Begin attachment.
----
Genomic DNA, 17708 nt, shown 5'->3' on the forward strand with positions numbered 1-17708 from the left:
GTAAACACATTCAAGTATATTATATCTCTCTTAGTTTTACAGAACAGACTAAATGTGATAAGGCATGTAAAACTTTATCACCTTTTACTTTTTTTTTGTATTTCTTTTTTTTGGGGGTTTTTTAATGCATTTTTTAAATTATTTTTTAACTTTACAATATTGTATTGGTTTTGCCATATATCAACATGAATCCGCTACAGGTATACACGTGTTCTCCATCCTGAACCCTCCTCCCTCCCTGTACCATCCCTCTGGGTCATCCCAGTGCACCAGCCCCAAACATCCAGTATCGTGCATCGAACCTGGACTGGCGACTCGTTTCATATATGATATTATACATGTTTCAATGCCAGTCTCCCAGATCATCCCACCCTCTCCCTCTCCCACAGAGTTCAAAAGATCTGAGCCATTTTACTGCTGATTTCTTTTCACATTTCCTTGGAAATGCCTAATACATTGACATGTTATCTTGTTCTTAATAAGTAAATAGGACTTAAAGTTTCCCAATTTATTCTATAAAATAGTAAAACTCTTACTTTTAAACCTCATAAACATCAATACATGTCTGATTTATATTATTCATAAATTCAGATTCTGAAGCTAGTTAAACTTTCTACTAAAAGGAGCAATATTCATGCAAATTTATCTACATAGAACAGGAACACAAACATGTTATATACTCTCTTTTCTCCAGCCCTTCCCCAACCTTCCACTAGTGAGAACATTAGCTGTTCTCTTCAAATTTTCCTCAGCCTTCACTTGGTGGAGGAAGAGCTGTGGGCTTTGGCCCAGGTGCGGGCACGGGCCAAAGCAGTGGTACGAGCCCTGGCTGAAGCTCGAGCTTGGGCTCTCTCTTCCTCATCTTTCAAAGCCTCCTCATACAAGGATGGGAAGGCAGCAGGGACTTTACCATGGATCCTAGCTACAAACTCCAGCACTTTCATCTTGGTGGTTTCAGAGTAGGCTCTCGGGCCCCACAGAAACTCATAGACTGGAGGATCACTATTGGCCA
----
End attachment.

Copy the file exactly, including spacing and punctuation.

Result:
Genomic DNA, 17708 nt, shown 5'->3' on the forward strand with positions numbered 1-17708 from the left:
GTAAACACATTCAAGTATATTATATCTCTCTTAGTTTTACAGAACAGACTAAATGTGATAAGGCATGTAAAACTTTATCACCTTTTACTTTTTTTTTGTATTTCTTTTTTTTGGGGGTTTTTTAATGCATTTTTTAAATTATTTTTTAACTTTACAATATTGTATTGGTTTTGCCATATATCAACATGAATCCGCTACAGGTATACACGTGTTCTCCATCCTGAACCCTCCTCCCTCCCTGTACCATCCCTCTGGGTCATCCCAGTGCACCAGCCCCAAACATCCAGTATCGTGCATCGAACCTGGACTGGCGACTCGTTTCATATATGATATTATACATGTTTCAATGCCAGTCTCCCAGATCATCCCACCCTCTCCCTCTCCCACAGAGTTCAAAAGATCTGAGCCATTTTACTGCTGATTTCTTTTCACATTTCCTTGGAAATGCCTAATACATTGACATGTTATCTTGTTCTTAATAAGTAAATAGGACTTAAAGTTTCCCAATTTATTCTATAAAATAGTAAAACTCTTACTTTTAAACCTCATAAACATCAATACATGTCTGATTTATATTATTCATAAATTCAGATTCTGAAGCTAGTTAAACTTTCTACTAAAAGGAGCAATATTCATGCAAATTTATCTACATAGAACAGGAACACAAACATGTTATATACTCTCTTTTCTCCAGCCCTTCCCCAACCTTCCACTAGTGAGAACATTAGCTGTTCTCTTCAAATTTTCCTCAGCCTTCACTTGGTGGAGGAAGAGCTGTGGGCTTTGGCCCAGGTGCGGGCACGGGCCAAAGCAGTGGTACGAGCCCTGGCTGAAGCTCGAGCTTGGGCTCTCTCTTCCTCATCTTTCAAAGCCTCCTCATACAAGGATGGGAAGGCAGCAGGGACTTTACCATGGATCCTAGCTACAAACTCCAGCACTTTCATCTTGGTGGTTTCAGAGTAGGCTCTCGGGCCCCACAGAAACTCATAGACTGGAGGATCACTATTGGCCA